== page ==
Go East, hydrogen

What’s up in the Czech Republic, Hungary, Poland and Russia

PGNiG
© PGNiG

Central and eastern Europe are no newcomers to the hydrogen market. Pertinent chemical and refinery industries can draw on a wealth of expertise. Poland, the region’s most important economy, was one of the European Union’s top three hydrogen countries in 2018, producing a total of 1.3 million tons. Unfortunately, much of the hydrogen is fossil fuel-sourced and not available on the open market. Still, efforts to make chemical companies and refineries part of a new hydrogen economy are underway.

Renmad

Half the chemically synthesized hydrogen produced in Poland issues from Azoty Group factories, primarily from subsidiaries Puławy and Kędzierzyn. Sales to partner businesses are increasing, with a current total of 600 tons a year. In summer of 2020, the Azoty Group – also involved in fuel cell development – announced ambitious plans for greatly expanding production capacity.

Another key player in Poland is Orlen, the country’s largest oil corporation. Orlen steam-reforms natural gas to make hydrogen, nearly all of which is used in Poland’s industrial sector. The Lotos Group, an Orlen acquisition, is currently building a hydrogen purification plant near Gdańsk to supply buses and other fuel cell vehicles.

Also, in early summer 2020, Polskie Górnictwo Naftowe i Gazownictwo, PGNiG, a Polish natural gas supplier, launched a EUR 6.6 million investment program promoting a hydrogen economy, having already erected both a power-to-gas system in Odolanów and a research facility, New Fuel Lab. PGNiG now plans to produce green hydrogen from solar sources and offshore wind energy generated on Poland’s Baltic Sea coast. The gas will be distributed via company-owned pipelines.

HOC2021

Czech Republic fuels up

Major energy corporations, primarily government-owned, support central and eastern European national hydrogen strategies and initiatives. However, not all follow the EU’s strategy to emphasize green hydrogen production. Also missing is a sufficient infrastructure for manufacturing and distributing the gas.

Getting a head start, the Czech government published a National Action Plan for Clean Transportation in 2015. The plan aims to improve hydrogen infrastructure, especially in transportation, and to construct six to eight new fueling stations by 2023. One program partner is Orlen subsidiary Unipetrol, which will reportedly build three fueling stations in Prague, Brno und Litvínov.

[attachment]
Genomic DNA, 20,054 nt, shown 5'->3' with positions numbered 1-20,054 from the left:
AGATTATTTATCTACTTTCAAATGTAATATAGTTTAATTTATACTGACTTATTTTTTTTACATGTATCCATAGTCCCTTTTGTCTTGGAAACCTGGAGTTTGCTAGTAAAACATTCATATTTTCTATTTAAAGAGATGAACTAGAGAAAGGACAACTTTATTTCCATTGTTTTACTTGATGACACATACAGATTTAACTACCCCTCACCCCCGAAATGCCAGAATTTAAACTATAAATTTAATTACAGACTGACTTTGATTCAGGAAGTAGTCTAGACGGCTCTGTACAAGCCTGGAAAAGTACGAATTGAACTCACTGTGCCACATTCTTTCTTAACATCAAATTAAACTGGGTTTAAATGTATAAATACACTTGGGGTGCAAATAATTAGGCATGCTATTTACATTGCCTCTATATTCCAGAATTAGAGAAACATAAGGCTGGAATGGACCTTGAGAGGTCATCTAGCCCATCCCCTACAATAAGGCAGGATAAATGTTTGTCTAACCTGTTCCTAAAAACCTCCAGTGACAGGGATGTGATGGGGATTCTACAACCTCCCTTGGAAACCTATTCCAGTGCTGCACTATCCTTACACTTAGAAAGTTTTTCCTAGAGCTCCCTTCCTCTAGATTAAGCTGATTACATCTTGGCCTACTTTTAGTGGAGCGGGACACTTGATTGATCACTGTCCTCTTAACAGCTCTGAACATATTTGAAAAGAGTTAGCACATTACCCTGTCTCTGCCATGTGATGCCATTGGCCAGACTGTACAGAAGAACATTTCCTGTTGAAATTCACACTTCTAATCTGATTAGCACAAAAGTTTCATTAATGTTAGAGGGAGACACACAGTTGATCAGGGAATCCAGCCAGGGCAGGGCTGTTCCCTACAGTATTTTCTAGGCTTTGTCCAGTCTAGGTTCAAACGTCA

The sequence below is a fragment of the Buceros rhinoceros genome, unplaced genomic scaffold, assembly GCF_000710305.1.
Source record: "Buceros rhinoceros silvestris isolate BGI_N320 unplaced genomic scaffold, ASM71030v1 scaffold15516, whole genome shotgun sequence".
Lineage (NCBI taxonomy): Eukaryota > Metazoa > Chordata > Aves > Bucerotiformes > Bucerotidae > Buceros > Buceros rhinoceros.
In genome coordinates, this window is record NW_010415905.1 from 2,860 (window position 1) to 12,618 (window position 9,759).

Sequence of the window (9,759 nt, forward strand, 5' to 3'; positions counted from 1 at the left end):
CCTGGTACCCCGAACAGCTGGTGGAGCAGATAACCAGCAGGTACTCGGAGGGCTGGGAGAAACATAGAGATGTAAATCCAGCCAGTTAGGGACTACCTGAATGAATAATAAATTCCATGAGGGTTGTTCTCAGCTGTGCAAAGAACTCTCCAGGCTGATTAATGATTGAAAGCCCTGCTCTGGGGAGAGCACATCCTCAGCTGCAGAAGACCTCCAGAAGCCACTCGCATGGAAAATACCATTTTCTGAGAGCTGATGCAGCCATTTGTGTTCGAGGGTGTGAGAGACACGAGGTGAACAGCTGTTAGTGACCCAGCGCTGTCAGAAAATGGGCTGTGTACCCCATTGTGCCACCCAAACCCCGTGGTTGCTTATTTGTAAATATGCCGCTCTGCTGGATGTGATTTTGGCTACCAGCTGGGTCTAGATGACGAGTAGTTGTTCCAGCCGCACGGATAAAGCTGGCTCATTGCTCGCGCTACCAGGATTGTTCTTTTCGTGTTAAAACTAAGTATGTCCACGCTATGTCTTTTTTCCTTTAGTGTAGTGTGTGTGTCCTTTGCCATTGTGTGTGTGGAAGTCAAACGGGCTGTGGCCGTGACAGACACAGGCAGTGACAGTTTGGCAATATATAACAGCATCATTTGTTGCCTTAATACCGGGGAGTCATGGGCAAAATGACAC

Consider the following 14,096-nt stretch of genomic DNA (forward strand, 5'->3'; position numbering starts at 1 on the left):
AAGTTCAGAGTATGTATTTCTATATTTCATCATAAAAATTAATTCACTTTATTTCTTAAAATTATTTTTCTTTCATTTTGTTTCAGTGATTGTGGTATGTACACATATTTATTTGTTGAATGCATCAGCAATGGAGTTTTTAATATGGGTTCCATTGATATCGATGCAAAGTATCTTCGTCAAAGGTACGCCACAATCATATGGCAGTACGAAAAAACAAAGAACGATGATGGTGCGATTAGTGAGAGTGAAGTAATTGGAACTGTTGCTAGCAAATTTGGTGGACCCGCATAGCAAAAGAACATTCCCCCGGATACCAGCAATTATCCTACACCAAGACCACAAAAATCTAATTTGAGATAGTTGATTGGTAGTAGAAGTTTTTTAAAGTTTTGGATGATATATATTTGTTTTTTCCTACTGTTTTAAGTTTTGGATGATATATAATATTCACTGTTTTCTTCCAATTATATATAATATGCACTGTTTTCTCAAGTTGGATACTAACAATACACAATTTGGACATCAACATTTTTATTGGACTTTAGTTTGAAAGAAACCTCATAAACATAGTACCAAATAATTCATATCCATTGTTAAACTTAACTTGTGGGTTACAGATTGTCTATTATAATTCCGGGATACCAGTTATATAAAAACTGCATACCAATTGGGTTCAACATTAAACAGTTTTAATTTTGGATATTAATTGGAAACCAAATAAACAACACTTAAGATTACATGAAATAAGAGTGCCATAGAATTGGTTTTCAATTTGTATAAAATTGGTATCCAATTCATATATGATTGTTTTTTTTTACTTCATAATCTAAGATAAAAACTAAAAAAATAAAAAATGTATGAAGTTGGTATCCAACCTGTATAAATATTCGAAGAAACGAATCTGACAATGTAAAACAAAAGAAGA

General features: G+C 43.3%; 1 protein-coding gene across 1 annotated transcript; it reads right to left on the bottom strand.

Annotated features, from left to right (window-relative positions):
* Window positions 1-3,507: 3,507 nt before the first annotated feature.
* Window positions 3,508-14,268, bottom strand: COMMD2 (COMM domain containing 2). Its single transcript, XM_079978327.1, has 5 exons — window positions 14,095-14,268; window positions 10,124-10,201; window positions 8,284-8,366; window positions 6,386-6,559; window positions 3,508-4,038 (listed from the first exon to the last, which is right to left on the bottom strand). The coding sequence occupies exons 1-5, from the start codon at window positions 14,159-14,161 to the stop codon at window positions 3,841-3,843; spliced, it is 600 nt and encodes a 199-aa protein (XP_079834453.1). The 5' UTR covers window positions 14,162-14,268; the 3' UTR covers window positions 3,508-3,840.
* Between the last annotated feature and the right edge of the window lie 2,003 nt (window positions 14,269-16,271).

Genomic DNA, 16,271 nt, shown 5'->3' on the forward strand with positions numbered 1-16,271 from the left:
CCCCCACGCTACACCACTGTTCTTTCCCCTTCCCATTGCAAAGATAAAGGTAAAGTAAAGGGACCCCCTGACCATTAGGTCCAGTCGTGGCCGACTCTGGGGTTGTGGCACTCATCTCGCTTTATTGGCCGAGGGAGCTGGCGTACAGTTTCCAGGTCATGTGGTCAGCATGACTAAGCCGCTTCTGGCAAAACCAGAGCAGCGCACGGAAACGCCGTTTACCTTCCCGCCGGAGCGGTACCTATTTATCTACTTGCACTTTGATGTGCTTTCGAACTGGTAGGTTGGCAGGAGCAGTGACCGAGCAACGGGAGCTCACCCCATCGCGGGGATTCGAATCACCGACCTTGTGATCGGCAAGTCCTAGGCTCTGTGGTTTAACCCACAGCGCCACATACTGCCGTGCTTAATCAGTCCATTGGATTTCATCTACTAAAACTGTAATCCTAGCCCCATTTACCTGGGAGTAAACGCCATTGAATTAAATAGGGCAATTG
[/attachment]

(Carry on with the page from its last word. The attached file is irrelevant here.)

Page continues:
Hungary, the nuclear renewable

A similar constellation is at work in Hungary, where the country’s major energy corporation MOL dominates the hydrogen sector. In early 2020, MOL launched a new climate initiative encompassing a recycling program, increased renewable capacity and the acquisition of Goldi Mobility, a hydrogen-powered, mass-transit bus manufacturer (see H2-international, August 2020). Hungary has also created a national platform for hydrogen technology transfer bringing together industry managers, researchers and project leaders.

Then, last summer, Hungarian officials made a surprising statement. They claimed hydrogen produced from nuclear power is a renewable source of energy. Péter Kaderják, Hungary’s energy and environment minister explained:

“In the long run, nuclear-produced hydrogen will play a decisive role in Hungary’s economy and energy mix. Thus, we think nuclear-sourced hydrogen needs to be recognized as a renewable.” At present, nuclear power stations already meet a third of Hungary’s electricity needs. Completing Pak 2 plant expansion will double the share.

… Read more in the latest H2-International e-Journal, Feb. 2021

Author: Aleksandra Fedorska

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